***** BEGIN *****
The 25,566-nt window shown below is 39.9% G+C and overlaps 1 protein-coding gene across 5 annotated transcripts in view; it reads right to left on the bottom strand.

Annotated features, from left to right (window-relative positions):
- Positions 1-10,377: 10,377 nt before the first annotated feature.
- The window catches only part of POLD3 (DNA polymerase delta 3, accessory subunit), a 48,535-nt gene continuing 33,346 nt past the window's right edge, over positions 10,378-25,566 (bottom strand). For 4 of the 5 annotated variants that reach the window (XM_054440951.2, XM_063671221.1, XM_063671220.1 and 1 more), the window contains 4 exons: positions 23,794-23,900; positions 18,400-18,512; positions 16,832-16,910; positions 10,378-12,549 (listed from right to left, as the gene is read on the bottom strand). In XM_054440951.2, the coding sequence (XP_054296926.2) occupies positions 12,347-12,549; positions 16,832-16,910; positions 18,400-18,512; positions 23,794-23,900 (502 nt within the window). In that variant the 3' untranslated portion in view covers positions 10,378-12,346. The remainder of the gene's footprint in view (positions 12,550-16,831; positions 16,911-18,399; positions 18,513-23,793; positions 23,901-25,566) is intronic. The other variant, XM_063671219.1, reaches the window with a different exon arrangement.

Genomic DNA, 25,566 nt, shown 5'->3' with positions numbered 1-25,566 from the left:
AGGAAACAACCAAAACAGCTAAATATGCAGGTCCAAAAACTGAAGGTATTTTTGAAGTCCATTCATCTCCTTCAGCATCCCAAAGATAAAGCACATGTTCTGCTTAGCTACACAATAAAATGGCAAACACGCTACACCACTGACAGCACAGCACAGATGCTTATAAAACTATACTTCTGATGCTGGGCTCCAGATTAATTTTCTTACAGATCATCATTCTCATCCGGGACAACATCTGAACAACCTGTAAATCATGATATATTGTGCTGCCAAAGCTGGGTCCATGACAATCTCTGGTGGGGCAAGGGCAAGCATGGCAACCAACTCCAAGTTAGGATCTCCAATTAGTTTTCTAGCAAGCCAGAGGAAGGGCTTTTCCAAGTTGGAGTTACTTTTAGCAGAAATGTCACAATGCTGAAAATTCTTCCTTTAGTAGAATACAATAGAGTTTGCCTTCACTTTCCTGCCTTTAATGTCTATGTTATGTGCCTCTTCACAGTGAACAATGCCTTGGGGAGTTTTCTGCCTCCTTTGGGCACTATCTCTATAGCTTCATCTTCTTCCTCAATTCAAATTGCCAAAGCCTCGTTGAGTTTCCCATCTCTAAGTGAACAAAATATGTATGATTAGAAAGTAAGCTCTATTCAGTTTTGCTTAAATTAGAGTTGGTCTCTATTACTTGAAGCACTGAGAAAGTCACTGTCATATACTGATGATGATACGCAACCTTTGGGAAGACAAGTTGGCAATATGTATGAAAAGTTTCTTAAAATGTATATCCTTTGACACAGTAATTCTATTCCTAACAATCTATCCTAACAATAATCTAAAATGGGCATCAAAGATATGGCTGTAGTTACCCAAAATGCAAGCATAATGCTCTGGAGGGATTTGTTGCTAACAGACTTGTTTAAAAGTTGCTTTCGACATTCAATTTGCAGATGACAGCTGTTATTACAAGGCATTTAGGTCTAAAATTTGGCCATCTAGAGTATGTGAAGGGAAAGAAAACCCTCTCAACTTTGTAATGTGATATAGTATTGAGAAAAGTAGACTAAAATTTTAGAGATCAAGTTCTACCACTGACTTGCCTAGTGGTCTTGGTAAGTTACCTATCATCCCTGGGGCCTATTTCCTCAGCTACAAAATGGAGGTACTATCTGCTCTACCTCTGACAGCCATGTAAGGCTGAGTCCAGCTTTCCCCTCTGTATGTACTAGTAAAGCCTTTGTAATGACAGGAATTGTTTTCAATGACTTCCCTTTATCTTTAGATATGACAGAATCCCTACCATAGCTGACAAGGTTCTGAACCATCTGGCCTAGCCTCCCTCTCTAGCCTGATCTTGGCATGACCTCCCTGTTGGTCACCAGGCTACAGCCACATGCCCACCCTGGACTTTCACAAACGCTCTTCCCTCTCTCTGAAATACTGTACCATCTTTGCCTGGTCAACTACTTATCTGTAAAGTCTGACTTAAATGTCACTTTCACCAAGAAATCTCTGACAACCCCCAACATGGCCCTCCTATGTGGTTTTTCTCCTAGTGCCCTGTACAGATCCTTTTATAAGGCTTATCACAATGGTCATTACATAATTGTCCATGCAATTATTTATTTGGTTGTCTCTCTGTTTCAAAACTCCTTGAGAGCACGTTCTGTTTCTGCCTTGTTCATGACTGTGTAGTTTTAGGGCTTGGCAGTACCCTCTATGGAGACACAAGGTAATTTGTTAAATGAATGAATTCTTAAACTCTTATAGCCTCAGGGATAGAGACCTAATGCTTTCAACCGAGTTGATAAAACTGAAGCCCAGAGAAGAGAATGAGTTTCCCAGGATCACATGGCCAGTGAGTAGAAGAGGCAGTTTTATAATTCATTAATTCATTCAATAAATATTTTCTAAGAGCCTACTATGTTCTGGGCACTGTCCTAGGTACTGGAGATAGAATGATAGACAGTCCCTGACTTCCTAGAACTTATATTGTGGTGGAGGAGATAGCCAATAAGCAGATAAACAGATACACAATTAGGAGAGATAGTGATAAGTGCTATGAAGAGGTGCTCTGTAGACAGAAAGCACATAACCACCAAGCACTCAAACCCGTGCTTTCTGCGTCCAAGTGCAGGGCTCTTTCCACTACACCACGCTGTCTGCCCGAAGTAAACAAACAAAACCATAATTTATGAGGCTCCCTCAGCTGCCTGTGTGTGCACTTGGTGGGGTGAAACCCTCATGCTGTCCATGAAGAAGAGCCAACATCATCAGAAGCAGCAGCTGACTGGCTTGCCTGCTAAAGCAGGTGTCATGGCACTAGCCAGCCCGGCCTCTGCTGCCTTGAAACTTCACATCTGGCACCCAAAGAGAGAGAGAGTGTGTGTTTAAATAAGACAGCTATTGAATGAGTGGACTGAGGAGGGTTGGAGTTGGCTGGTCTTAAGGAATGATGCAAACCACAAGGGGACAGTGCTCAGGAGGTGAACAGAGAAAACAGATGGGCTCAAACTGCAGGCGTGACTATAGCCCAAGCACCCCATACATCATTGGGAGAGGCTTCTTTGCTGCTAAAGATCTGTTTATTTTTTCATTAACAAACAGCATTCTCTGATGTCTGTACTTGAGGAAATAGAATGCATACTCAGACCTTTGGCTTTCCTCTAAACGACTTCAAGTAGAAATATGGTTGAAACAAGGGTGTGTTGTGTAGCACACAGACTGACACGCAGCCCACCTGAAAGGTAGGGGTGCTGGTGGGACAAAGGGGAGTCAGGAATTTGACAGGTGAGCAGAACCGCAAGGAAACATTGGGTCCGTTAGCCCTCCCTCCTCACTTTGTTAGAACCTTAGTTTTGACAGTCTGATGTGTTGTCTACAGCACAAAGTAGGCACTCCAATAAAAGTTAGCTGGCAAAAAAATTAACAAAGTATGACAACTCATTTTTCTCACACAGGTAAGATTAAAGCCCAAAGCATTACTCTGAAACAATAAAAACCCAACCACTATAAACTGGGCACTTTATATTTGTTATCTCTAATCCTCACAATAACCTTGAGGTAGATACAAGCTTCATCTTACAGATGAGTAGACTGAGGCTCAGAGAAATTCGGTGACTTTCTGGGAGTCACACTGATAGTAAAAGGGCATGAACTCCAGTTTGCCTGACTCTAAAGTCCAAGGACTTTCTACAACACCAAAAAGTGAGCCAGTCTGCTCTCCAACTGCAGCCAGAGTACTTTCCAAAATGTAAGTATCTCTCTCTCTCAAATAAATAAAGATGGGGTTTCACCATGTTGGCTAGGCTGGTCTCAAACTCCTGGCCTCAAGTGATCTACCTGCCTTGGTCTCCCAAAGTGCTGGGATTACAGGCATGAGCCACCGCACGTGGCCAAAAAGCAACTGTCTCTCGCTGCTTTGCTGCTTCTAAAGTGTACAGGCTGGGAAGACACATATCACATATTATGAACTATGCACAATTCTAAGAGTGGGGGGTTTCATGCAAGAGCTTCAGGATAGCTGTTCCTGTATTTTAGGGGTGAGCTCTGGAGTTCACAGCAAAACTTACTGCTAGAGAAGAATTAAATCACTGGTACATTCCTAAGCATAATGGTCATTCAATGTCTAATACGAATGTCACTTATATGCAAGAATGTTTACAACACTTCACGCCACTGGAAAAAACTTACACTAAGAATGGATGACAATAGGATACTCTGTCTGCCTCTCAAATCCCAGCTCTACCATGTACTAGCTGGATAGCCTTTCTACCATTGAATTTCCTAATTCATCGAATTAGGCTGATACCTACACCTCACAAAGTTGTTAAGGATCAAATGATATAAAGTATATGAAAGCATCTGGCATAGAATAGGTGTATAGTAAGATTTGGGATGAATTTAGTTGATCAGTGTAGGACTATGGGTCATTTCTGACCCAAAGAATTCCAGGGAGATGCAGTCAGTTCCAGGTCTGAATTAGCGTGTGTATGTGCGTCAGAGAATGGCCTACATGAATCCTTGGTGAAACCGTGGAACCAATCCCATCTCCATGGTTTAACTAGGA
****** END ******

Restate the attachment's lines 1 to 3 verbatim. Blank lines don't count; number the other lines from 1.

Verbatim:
The 25,566-nt window shown below is 39.9% G+C and overlaps 1 protein-coding gene across 5 annotated transcripts in view; it reads right to left on the bottom strand.

Annotated features, from left to right (window-relative positions):
- Positions 1-10,377: 10,377 nt before the first annotated feature.